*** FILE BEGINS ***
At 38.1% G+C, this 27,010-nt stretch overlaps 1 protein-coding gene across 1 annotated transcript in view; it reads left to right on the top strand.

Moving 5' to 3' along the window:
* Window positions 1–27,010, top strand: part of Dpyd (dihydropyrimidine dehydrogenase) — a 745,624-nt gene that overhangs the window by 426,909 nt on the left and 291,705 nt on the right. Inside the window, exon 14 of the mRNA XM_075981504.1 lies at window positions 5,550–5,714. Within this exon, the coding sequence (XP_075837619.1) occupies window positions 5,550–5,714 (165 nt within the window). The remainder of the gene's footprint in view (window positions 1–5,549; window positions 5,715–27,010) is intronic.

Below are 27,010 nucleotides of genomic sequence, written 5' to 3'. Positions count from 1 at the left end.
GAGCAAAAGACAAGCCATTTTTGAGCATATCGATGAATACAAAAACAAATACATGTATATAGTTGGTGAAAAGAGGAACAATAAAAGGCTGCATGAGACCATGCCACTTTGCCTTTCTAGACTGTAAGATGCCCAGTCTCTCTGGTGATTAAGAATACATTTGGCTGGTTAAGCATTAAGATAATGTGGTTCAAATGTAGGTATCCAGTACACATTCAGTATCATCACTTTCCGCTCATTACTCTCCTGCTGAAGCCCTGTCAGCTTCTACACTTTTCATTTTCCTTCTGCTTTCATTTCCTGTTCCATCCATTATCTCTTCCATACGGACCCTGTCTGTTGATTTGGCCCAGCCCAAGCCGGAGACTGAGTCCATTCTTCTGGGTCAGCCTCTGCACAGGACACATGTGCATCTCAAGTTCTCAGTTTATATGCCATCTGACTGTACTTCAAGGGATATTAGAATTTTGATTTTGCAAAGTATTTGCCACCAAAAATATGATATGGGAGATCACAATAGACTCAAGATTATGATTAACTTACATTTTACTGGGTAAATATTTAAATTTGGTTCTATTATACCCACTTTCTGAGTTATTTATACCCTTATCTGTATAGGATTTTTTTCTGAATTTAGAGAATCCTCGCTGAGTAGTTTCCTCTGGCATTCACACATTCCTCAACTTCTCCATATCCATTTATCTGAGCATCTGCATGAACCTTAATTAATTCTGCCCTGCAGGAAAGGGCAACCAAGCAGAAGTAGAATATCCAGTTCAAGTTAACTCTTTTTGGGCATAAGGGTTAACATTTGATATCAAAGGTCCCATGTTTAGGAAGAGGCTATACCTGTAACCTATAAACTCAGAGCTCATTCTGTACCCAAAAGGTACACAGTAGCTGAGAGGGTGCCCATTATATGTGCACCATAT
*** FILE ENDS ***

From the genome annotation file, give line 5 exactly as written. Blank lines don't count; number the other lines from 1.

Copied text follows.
GAGCAAAAGACAAGCCATTTTTGAGCATATCGATGAATACAAAAACAAATACATGTATATAGTTGGTGAAAAGAGGAACAATAAAAGGCTGCATGAGACCATGCCACTTTGCCTTTCTAGACTGTAAGATGCCCAGTCTCTCTGGTGATTAAGAATACATTTGGCTGGTTAAGCATTAAGATAATGTGGTTCAAATGTAGGTATCCAGTACACATTCAGTATCATCACTTTCCGCTCATTACTCTCCTGCTGAAGCCCTGTCAGCTTCTACACTTTTCATTTTCCTTCTGCTTTCATTTCCTGTTCCATCCATTATCTCTTCCATACGGACCCTGTCTGTTGATTTGGCCCAGCCCAAGCCGGAGACTGAGTCCATTCTTCTGGGTCAGCCTCTGCACAGGACACATGTGCATCTCAAGTTCTCAGTTTATATGCCATCTGACTGTACTTCAAGGGATATTAGAATTTTGATTTTGCAAAGTATTTGCCACCAAAAATATGATATGGGAGATCACAATAGACTCAAGATTATGATTAACTTACATTTTACTGGGTAAATATTTAAATTTGGTTCTATTATACCCACTTTCTGAGTTATTTATACCCTTATCTGTATAGGATTTTTTTCTGAATTTAGAGAATCCTCGCTGAGTAGTTTCCTCTGGCATTCACACATTCCTCAACTTCTCCATATCCATTTATCTGAGCATCTGCATGAACCTTAATTAATTCTGCCCTGCAGGAAAGGGCAACCAAGCAGAAGTAGAATATCCAGTTCAAGTTAACTCTTTTTGGGCATAAGGGTTAACATTTGATATCAAAGGTCCCATGTTTAGGAAGAGGCTATACCTGTAACCTATAAACTCAGAGCTCATTCTGTACCCAAAAGGTACACAGTAGCTGAGAGGGTGCCCATTATATGTGCACCATAT